Saturday, 17 September 2016

Curiosities

Your Saturday Blogger is back from dusty Crete sporting a suntan and a broken finger, the hallmarks of a good holiday. It was a much-needed respite from the topsy-turvy house on the strand, work on which is still in progress. (I may treat you to fables of the reconstruction next week.)

There was a time, forty years ago on my first visit to dusty Crete, when everything was in Greek alone - road signs, public notices, menus, advertisements, shop signs. Nowadays, to reflect the pervasion of the international tourist, English is pretty much everywhere as well - which is a shame in many ways, for it detracts from the 'Greekness' of the experience and makes the tourist lazy.

There is a silver lining to this cloud of globalisation. Occasionally, a well-intentioned attempt to sign in English can yield some amusing curiosities. These errors in usage can also be strangely poetic, something gained in translation. Two of my favourites from the recent holiday were a  hand-painted sign on a roadside orchard wall that read "Kindly do not tough the fruits" and a notice inside the entrance to a restaurant in Heraklion that requested patrons to "Please wait to be sated".

Then there was this sign-board on a beach-front shop, pictured below....


It took me a while before I clocked that, in addition to fruit, bread, milk, batteries (all bursting with freshness of course), it was also possible to purchase Sea Gods:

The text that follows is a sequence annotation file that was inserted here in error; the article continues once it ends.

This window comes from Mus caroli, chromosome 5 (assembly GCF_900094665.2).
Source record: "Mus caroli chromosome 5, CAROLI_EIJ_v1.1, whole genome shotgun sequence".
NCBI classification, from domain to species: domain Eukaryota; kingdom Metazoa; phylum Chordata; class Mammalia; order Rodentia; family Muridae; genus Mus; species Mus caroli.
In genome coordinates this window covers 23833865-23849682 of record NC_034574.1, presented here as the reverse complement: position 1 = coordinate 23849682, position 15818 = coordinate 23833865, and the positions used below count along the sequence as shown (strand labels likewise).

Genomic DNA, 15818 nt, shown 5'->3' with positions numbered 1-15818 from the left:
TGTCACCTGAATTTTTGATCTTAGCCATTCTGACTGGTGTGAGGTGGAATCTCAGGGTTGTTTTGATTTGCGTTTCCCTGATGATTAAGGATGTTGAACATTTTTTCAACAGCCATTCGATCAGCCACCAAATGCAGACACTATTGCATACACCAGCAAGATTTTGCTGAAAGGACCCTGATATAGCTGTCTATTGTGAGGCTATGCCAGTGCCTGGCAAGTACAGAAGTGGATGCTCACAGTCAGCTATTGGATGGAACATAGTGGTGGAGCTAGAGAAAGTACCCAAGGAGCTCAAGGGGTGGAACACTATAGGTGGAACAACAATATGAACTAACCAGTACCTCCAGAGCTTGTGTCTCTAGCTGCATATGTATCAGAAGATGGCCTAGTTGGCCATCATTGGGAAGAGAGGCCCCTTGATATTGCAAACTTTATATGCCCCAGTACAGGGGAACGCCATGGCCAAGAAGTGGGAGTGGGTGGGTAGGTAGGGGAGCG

Fantastic! Clearly the owner intended to advertise his stock of sea goods (lilos, inflatable crocodiles, rubber rings, foam tubes, fishing nets etc) but I loved the idea of a trade in mythological Hellenic deities of the sea being fronted through this beach-side store in 21st century Crete.

Greece is a nation of hundreds of islands, of which dusty Crete is the largest, followed by Euboea, Lesbos and Rhodes and then another 200 habitable islands of decreasing size. It's no surprise then that the role of the sea has been central to the development of Greek civilisation and culture and no surprise again that Greek mythology is littered with a pantheon of over 100 sea deities. Google Greek sea gods if you have the curiosity, an evening to spare and a good bottle of retsina to hand.

These sea gods between them embodied, epitomised or represented every aspect of the sea (storms, tides, waves, whirlpools), its contents (dolphins, krakens, whales) and the dangers it posed to mere mortals. The deities were propitiated (kept sweet, basically) through rituals performed at shrines in their honour. At their head was Poseidon, brother of Zeus. Poseidon, with his trident, ruled over seas and oceans.


Verdigris
With our junk culture,
we swarm, we litter
in thoughtless droves,
each act of hubris
a heedless desecration
of the green of Greece.

It seems to me
sea god,
as you rise majestic through emerald swell
dripping brine from verdigris
like the spray-bedecked tamarisk trees
lining this rocky shore,
that it's just as well
your bronze-age eye
has grown for evermore blind.

Otherwise
what horrors
would you find
to inflict on us
with a swift flash of trident
in retribution for our pollution
of your beautiful seaways
and sandy coves?
I imagine waves of anger
coming to engulf us all.

*Verdigris is from the Old French Verd de Grece, green of Greece.

Thanks for reading. Here's hoping for one last late summer sun-drenched week, S ;-)
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1 comments:

Steve Rowland said...

By a curious coincidence, one of the 'what's fourth in this sequence?' questions on last night's edition of Only Connect listed: Rhodes, Lesbos, Euboea, xxxxx! Nothing if not current, eh?